Sanibel And Captiva Travel Guide
Those who enjoy getting away from it all for their beach holiday will delight in the Florida Gulf coast resort island of Sanibel, and its smaller sister, Captiva, where the main event of the day is the magnificent sunset, and traffic stops for a tortoise to cross the road. The slow pace of island life rarely heats up, even during winter when the tiny resident population is totally obscured by the influx of vacationers. The families and romantics who holiday here do not come for the bright lights, but to enjoy the white sandy beaches strewn with an abundance of seashells, the crystalline, warm Gulf waters, the huge variety of wildlife, and the fabulous fresh seafood. These islands have no high-rises or honking horns, but they do offer all the amenities to make for a comfortable and relaxing holiday. There are shops and services, some wonderful restaurants, even live theatre and the occasional musical performances. The more exclusive and upscale of the twin islands is Captiva, connected to Sanibel by a bridge. Captiva is tiny and smacks of wealth and quiet charm, topped off at its northern end by the luxurious all-inclusive South Seas Resort. This is the place to 'unplug', unwind, go barefoot and snooze under a palm tree.
A favourite past time on Sanibel and Captiva is searching for seashells, but holidaymakers can have just as much pleasure from treasure seeking among the abundance of island galleries and antique and heirloom jewellery stores. The islands are a haven for artists, and antiques mingle comfortably with art in the galleries and shops along Periwinkle Way, Tarpon Bay Road and Palm Ridge Road on Sanibel, as well as in Captiva's village area. Boutiques offer arty clothes and furniture, also worth investigating. For the rest all the necessities are available in the island shops, from 'island-style' clothes and shoes to liven up your holiday wardrobe to books, speciality foods and beach and pool toys.
Holidaymakers will find that Sanibel and Captiva islands are gourmet paradises, with award-winning restaurants stretching from one end to the other, and there is 'no jacket required' at any of them. In fact, many visitors like to cycle along the local bike paths to their favourite eateries to ensure they work up an appetite for the diversified cuisine offered. There are take-away delis, hot dog and burger joints, sports bars, pizza places, fine dining and so on to choose from. The islands' speciality, however, is the fresh seafood straight from the docks, said to be Florida's finest and freshest, including jumbo shrimp, sweet scallops, juicy crabs and great grouper. Thistle Lodge on Sanibel Island is a firm favourite where diners enjoy seafood and nightly entertainment in an historic Victorian mansion on the seaside. By contrast the Mucky Duck on Captiva boasts the atmosphere of a traditional British pub with a menu to match; the shrimp are still there, but so are fish and chips and roast pork.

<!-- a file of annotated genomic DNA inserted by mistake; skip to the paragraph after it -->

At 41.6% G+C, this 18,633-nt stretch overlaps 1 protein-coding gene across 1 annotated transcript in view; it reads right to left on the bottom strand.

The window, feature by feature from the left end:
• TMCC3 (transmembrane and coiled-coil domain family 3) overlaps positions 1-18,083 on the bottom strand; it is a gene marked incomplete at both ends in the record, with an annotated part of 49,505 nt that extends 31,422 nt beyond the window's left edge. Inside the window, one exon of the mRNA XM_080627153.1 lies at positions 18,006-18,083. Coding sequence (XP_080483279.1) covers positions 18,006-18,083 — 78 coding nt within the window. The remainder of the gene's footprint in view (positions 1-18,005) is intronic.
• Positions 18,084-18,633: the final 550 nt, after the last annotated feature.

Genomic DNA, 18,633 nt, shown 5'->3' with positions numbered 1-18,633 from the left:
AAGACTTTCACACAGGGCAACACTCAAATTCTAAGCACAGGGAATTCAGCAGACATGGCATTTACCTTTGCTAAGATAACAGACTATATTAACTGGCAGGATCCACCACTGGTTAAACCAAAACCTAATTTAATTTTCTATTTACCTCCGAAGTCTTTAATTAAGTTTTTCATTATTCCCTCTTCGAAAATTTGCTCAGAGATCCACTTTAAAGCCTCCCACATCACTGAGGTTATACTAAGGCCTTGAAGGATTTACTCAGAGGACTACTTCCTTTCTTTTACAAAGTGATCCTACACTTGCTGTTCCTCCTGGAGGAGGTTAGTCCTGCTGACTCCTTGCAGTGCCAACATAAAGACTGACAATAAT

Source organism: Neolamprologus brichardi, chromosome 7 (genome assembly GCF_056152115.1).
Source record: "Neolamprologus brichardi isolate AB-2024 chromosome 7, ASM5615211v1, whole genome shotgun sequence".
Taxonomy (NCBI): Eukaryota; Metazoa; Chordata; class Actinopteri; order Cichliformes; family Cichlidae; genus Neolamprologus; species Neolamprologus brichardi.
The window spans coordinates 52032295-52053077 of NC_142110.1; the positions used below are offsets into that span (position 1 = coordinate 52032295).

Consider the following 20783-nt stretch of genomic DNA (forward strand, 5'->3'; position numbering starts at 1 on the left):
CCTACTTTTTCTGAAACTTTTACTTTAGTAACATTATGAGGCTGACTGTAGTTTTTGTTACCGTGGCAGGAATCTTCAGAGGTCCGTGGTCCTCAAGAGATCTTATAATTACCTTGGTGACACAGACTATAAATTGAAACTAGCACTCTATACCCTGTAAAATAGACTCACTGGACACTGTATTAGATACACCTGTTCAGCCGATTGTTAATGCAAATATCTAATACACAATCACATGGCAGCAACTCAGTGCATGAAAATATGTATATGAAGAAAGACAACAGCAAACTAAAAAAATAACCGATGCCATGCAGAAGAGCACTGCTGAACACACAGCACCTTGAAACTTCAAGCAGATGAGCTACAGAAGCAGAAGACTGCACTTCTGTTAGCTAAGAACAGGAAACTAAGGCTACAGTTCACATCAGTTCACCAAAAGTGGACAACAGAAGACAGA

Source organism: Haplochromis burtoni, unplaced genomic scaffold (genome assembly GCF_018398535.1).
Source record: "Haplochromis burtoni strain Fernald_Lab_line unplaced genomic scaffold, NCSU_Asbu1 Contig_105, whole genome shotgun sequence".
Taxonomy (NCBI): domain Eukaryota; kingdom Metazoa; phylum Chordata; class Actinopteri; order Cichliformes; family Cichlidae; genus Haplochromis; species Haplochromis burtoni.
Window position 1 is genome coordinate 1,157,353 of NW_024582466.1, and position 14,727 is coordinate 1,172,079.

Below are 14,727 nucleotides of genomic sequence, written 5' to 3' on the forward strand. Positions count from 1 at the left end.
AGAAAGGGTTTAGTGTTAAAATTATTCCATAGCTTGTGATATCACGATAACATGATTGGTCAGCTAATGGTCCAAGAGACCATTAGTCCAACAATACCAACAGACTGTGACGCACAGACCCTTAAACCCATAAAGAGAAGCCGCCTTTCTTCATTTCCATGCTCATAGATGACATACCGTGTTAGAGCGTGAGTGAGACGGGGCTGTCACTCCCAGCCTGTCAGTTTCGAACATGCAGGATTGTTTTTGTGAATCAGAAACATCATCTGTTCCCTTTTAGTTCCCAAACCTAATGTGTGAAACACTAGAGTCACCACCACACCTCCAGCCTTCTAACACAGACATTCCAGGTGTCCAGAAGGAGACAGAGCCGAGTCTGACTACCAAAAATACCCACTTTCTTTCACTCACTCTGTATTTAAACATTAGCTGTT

After enjoying the magnificent sunsets on the islands there is no need to dash off to bed. There are no neon-lit nightclubs around, but most of the restaurants, bars and resorts feature live music and sometimes dancing for those who still have the energy to spare. On Sanibel a popular spot with locals and holidaymakers alike is the Beaches Bar and Grill which has live bands and dancing after 9pm. On Captiva the Crow's Nest Lounge is the top dance venue. Sports fans can relax with darts, pool, games and large-screen TVs at several popular sports bars. Those wanting a good laugh can take in a show at the Old Schoolhouse Theater in Periwinkle Way, where audiences have enjoyed fun-filled revue evenings for more than 10 years.
No holiday visitor spends very long on Sanibel before developing the 'Sanibel stoop', the posture required for collecting shells along its 17 miles (27km) of beaches, which are world-famous for the abundance of seashells deposited here. The island's shores are uniquely located to act as a natural net for seashells, and each day holds new surprises. Captiva has shells aplenty too, but Sanibel's stock is breathtaking. The Bailey Matthews Shell Museum is a good place to start to learn more about shells and shelling. Birding, biking and water sports are other recreational pursuits the island's offer in abundance. There are local attractions like the J.N. 'Ding' Darling National Wildlife Refuge, the Sanibel Historic Village, the historic lighthouse and fishing pier, the C.R.O.W. wildlife rehabilitation centre and the Captiva Chapel by the Sea to explore. Day trips to outer islands or across to Fort Myers on the mainland are freely available. The B.I.G. art centre on Sanibel invites visitors to try their hand at different crafts like pottery and drawing.
The island resorts of Sanibel and Captiva are not designed for those wanting bright lights, excitement and structured entertainment. Life for both residents and visitors is slow-paced and eco-tourist focussed. Resorts and hotels tend to be expensive.